Gunshot victim reunites with paramedics at GOP baseball practice

ALEXANDRIA, Va. — At the GOP congressional baseball team’s first practice since last June’s shooting, one of the most seriously injured victims reunited with two paramedics who helped save his life — and used a baseball analogy to describe how lucky he feels.

“Every day you come out here it’s 0-0, no matter what you did yesterday,” said Matt Mika, a Tyson Foods lobbyist who was shot twice during last year’s incident at Eugene Simpson Field, in Alexandria. “No matter what you did yesterday, you can forget it and move on past that horrible incident.”

Mika, the director of government relations for Tyson’s D.C. office, was one of the ballplayers who helped prepare the rain-soaked field for practice, raking away puddles from near first base.

Mika recalled what happened when a man, who later was identified as James Hodgkinson, opened fire from near the third base dugout of the field, located on East Monroe Avenue.

“I  was standing by the first base dugout — I got shot once in the chest, trying to leave,” said Mika. “And then, when I was behind the SUV, next to Capitol Police officers Crystal Griner and David Bailey, I got shot in the arm.”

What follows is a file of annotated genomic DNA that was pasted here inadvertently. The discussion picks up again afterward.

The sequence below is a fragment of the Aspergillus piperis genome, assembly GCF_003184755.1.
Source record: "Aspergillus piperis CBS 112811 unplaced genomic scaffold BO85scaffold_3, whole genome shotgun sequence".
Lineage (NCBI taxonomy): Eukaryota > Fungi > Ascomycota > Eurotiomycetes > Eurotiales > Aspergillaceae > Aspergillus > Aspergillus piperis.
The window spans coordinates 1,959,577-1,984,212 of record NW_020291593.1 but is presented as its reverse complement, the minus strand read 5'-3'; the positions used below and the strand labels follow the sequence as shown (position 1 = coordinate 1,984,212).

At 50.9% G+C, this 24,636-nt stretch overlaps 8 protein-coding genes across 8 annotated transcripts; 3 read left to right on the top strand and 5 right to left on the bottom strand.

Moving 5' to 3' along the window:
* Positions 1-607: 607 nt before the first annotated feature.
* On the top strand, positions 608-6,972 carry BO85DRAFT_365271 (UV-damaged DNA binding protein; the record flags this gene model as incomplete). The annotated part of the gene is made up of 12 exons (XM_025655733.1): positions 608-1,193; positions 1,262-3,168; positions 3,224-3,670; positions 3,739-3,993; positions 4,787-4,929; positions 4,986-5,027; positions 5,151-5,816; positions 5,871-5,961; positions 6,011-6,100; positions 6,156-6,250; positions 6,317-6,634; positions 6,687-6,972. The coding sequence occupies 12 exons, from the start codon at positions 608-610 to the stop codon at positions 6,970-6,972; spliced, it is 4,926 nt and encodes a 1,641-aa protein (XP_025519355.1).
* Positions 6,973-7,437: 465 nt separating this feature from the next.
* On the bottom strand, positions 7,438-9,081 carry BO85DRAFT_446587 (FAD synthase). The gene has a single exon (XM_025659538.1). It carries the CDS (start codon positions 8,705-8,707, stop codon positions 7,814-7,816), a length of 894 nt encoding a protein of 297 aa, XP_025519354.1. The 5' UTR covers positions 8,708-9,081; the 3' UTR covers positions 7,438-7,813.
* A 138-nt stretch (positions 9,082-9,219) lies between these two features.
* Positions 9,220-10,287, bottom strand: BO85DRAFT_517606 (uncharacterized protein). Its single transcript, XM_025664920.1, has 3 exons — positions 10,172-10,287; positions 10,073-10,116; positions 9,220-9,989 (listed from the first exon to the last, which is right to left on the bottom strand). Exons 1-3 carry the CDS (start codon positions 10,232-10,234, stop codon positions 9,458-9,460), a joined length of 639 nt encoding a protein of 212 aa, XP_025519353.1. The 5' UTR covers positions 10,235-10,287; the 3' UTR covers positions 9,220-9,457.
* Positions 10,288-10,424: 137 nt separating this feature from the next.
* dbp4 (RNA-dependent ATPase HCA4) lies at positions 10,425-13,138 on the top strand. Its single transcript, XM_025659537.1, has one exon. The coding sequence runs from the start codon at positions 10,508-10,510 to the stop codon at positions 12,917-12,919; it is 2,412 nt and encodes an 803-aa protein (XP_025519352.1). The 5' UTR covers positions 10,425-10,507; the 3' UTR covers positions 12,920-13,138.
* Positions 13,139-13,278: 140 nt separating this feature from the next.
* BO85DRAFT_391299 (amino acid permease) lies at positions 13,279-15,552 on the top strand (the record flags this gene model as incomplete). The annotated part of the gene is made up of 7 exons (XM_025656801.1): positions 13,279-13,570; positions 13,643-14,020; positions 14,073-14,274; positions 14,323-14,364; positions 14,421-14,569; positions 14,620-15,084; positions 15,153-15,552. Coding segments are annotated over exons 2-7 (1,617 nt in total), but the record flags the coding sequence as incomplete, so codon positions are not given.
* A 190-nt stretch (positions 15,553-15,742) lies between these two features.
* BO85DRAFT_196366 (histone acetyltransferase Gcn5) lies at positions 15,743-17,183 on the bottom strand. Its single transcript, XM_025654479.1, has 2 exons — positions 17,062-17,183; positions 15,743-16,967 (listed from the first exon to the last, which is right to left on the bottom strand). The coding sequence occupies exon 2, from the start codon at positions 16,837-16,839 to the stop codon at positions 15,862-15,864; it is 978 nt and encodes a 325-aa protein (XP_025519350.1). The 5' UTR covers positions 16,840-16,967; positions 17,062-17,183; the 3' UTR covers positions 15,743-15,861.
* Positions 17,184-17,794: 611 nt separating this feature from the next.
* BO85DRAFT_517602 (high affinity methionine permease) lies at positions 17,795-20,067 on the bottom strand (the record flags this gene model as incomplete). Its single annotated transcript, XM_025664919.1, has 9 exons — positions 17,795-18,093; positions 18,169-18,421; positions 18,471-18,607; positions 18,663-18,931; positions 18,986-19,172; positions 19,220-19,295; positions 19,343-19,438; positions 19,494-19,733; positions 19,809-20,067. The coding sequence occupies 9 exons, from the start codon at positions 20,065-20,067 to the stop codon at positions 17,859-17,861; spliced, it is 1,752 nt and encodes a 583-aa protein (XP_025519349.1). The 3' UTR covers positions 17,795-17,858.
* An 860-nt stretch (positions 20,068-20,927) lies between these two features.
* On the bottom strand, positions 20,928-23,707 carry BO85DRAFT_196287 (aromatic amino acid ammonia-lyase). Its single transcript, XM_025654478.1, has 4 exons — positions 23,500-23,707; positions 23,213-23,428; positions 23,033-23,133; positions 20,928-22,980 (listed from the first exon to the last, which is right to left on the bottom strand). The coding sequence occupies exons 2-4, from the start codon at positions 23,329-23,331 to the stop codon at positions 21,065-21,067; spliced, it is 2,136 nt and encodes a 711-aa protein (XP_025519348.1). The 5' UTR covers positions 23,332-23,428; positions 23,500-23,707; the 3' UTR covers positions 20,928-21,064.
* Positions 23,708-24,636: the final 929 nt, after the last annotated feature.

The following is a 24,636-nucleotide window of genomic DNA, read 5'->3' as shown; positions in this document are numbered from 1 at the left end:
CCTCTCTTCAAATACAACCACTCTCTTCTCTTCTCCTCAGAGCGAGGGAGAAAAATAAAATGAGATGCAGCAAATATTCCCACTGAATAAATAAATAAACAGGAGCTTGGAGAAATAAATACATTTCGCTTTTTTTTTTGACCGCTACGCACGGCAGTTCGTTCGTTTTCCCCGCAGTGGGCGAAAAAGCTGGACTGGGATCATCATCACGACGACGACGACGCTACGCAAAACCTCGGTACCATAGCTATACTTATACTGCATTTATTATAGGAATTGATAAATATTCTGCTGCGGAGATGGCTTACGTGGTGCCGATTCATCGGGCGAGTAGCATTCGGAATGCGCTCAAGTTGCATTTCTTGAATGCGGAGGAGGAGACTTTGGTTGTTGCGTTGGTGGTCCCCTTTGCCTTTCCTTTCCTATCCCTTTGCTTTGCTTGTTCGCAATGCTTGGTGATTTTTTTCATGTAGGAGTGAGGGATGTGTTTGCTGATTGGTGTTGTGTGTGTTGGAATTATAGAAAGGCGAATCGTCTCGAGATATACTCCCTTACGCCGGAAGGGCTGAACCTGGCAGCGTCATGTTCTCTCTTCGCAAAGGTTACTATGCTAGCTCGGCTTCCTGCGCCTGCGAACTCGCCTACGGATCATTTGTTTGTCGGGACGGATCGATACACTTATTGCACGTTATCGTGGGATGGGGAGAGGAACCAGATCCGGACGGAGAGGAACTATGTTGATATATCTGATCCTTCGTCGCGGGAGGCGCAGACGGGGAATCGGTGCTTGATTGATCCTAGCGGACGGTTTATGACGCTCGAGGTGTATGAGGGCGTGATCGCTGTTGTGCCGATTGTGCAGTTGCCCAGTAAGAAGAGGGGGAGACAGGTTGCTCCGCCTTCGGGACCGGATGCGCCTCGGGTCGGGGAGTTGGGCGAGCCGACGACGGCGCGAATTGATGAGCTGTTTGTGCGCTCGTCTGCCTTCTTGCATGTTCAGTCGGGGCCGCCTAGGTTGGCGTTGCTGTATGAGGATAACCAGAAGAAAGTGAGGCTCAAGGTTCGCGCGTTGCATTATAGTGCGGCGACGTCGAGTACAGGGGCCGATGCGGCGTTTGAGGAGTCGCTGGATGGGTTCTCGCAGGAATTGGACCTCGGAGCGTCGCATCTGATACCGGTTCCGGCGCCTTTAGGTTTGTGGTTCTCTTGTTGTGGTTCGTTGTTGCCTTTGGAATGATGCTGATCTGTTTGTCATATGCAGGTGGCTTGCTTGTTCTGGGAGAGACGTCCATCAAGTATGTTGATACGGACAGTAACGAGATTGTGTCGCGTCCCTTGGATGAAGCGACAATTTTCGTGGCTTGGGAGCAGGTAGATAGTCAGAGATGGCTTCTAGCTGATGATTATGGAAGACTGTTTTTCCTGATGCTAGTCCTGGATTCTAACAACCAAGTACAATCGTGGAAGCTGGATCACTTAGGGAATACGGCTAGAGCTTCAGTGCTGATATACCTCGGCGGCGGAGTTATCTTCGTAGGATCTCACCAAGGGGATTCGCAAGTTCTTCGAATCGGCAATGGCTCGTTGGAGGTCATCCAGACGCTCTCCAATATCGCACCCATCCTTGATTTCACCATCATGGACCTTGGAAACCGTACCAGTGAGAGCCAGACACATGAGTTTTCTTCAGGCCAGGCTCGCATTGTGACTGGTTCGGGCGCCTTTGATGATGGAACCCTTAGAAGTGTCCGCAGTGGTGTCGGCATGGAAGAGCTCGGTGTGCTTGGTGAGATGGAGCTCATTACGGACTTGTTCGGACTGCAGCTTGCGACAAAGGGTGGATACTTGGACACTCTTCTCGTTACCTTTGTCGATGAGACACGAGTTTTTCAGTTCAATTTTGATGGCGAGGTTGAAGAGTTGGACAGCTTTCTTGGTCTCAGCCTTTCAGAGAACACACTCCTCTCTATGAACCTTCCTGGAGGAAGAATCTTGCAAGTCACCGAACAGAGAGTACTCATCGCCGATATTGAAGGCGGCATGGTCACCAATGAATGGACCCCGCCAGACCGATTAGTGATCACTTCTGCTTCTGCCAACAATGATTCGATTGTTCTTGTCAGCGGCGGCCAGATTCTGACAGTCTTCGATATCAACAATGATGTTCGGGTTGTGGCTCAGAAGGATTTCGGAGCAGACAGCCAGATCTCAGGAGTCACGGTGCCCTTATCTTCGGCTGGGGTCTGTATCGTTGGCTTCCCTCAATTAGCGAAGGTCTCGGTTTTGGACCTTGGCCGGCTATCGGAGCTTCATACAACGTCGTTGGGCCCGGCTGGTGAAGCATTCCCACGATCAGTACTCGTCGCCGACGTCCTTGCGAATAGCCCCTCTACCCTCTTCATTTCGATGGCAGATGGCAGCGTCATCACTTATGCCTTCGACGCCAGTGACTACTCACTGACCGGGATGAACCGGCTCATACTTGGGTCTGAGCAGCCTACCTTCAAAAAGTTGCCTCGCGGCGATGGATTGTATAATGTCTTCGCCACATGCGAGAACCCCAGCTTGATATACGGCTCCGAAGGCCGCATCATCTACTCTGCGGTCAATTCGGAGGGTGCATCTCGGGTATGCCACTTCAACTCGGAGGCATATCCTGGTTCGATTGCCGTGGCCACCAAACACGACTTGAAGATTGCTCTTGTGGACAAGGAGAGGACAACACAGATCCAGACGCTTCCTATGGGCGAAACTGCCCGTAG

Griner and Bailey were part of House Majority Whip Steve Scalise’s security detail. Scalise was the most seriously injured in the June 2017 shooting.

Mika displayed a long scar on his left forearm. “I have full function, but I still can’t feel my hand.”

Paramedic Chad Shade, and now- retired paramedic Fiona Apple said they are delighted by Mika’s progress.

Apple said when she first saw Mika’s injuries, she didn’t expect him to survive.

“Matt didn’t look very well, and I was very concerned,” Apple said. “Fortunately we got him out of here very quickly, and got him to (George Washington University Hospital) in 10 minutes. Everything fell into place for him.”

Mika agreed.

“Luckily, Chad and Fiona were able to get me out of here in time, and over to the hospital. With their training, and the grace of God, I’m standing here,” he said.

Neal Augenstein

Neal Augenstein has been a reporter at WTOP since 1997. Through the years, Neal has covered many of the crimes and trials that have gripped the region. Neal's been pleased to receive awards over the years for hard news, feature reporting, use of sound and sports.

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